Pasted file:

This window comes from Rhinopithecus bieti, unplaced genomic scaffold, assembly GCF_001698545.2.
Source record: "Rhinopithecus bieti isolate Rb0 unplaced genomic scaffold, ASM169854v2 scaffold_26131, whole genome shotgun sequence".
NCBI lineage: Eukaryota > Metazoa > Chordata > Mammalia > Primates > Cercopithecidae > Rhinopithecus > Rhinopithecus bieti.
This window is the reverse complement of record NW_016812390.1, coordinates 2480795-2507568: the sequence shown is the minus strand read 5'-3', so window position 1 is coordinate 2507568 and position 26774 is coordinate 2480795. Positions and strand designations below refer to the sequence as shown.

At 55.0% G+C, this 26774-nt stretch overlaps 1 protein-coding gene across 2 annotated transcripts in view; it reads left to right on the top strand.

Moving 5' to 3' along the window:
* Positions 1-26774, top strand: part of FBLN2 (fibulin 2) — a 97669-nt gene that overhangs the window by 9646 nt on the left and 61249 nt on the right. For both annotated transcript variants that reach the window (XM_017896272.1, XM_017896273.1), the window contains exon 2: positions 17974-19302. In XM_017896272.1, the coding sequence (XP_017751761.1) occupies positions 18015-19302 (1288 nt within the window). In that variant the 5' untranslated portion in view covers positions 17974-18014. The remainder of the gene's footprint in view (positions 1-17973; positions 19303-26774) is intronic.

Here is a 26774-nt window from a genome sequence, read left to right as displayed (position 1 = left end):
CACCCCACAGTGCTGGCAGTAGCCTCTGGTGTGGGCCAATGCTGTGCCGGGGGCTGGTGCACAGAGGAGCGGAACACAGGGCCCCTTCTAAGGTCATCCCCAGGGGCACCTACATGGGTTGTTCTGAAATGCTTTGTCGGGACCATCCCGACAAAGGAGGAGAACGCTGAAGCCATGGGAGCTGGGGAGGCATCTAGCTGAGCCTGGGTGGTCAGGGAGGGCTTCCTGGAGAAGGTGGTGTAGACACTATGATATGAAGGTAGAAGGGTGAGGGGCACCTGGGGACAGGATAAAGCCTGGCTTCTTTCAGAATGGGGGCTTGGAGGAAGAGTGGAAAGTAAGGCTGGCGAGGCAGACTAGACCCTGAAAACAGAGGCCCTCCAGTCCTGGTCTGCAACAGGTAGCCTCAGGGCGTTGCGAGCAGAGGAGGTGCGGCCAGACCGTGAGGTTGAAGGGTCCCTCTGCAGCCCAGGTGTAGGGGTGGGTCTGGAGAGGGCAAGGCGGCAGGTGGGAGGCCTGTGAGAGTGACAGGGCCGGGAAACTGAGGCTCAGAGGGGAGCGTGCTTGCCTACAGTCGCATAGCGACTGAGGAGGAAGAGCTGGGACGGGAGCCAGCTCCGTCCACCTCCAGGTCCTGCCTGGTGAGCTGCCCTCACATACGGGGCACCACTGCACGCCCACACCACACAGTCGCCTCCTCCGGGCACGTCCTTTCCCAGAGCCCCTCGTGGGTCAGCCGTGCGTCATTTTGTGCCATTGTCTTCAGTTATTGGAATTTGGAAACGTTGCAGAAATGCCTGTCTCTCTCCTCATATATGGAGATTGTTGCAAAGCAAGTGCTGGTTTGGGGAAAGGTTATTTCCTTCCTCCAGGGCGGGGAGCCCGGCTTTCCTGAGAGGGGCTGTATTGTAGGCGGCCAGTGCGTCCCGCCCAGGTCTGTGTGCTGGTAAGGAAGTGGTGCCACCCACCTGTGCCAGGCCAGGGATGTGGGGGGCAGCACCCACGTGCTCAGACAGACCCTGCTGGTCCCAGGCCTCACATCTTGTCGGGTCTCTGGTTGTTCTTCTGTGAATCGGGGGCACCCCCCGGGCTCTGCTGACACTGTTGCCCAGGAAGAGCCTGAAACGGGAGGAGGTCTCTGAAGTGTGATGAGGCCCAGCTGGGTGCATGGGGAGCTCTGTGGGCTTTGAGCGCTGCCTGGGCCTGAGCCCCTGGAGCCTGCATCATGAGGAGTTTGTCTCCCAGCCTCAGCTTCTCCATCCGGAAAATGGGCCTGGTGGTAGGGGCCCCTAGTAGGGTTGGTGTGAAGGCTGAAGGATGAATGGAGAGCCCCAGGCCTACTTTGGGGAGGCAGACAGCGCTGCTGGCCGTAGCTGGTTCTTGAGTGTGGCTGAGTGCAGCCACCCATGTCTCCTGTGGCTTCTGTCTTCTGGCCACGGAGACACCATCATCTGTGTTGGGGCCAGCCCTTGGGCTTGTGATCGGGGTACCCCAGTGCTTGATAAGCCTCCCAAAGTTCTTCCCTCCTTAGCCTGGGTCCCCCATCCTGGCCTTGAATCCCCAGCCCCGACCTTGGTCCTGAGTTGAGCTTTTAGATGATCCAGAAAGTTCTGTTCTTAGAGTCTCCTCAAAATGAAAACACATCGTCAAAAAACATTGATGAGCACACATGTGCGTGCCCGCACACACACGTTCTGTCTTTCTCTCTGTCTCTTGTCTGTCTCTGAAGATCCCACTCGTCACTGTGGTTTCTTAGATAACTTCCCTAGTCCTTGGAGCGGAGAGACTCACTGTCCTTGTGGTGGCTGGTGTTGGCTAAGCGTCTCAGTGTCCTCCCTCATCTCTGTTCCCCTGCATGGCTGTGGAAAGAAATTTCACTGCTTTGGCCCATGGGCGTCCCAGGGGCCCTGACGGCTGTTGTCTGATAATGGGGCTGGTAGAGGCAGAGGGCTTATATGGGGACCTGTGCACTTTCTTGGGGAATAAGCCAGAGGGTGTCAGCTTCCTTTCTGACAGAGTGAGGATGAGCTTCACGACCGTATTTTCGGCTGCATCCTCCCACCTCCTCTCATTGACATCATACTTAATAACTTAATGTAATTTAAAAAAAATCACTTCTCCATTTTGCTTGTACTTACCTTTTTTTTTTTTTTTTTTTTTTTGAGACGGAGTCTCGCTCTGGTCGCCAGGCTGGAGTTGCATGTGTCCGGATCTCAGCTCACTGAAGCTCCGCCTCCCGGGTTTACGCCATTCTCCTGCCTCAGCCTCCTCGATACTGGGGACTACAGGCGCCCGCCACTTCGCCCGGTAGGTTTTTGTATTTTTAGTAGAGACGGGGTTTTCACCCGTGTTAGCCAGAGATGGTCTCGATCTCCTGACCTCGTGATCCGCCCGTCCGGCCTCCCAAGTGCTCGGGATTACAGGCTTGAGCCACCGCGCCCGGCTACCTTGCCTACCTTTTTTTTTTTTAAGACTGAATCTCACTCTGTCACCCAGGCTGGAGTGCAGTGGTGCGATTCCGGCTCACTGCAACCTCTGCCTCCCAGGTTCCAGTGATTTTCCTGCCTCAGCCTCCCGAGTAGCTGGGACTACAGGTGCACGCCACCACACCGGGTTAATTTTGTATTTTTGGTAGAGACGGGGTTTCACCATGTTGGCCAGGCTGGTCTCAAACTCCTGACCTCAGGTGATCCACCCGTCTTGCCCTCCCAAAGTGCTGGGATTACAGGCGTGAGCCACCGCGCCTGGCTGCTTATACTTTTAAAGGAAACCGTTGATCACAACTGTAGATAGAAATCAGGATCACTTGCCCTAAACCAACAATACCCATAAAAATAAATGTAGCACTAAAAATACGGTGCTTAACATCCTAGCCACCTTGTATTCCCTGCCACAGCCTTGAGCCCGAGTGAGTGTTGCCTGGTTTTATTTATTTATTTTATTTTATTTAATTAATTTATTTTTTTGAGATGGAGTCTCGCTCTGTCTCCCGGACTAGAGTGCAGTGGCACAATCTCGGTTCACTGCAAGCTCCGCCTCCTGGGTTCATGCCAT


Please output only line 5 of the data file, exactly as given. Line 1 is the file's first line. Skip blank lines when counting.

At 55.0% G+C, this 26774-nt stretch overlaps 1 protein-coding gene across 2 annotated transcripts in view; it reads left to right on the top strand.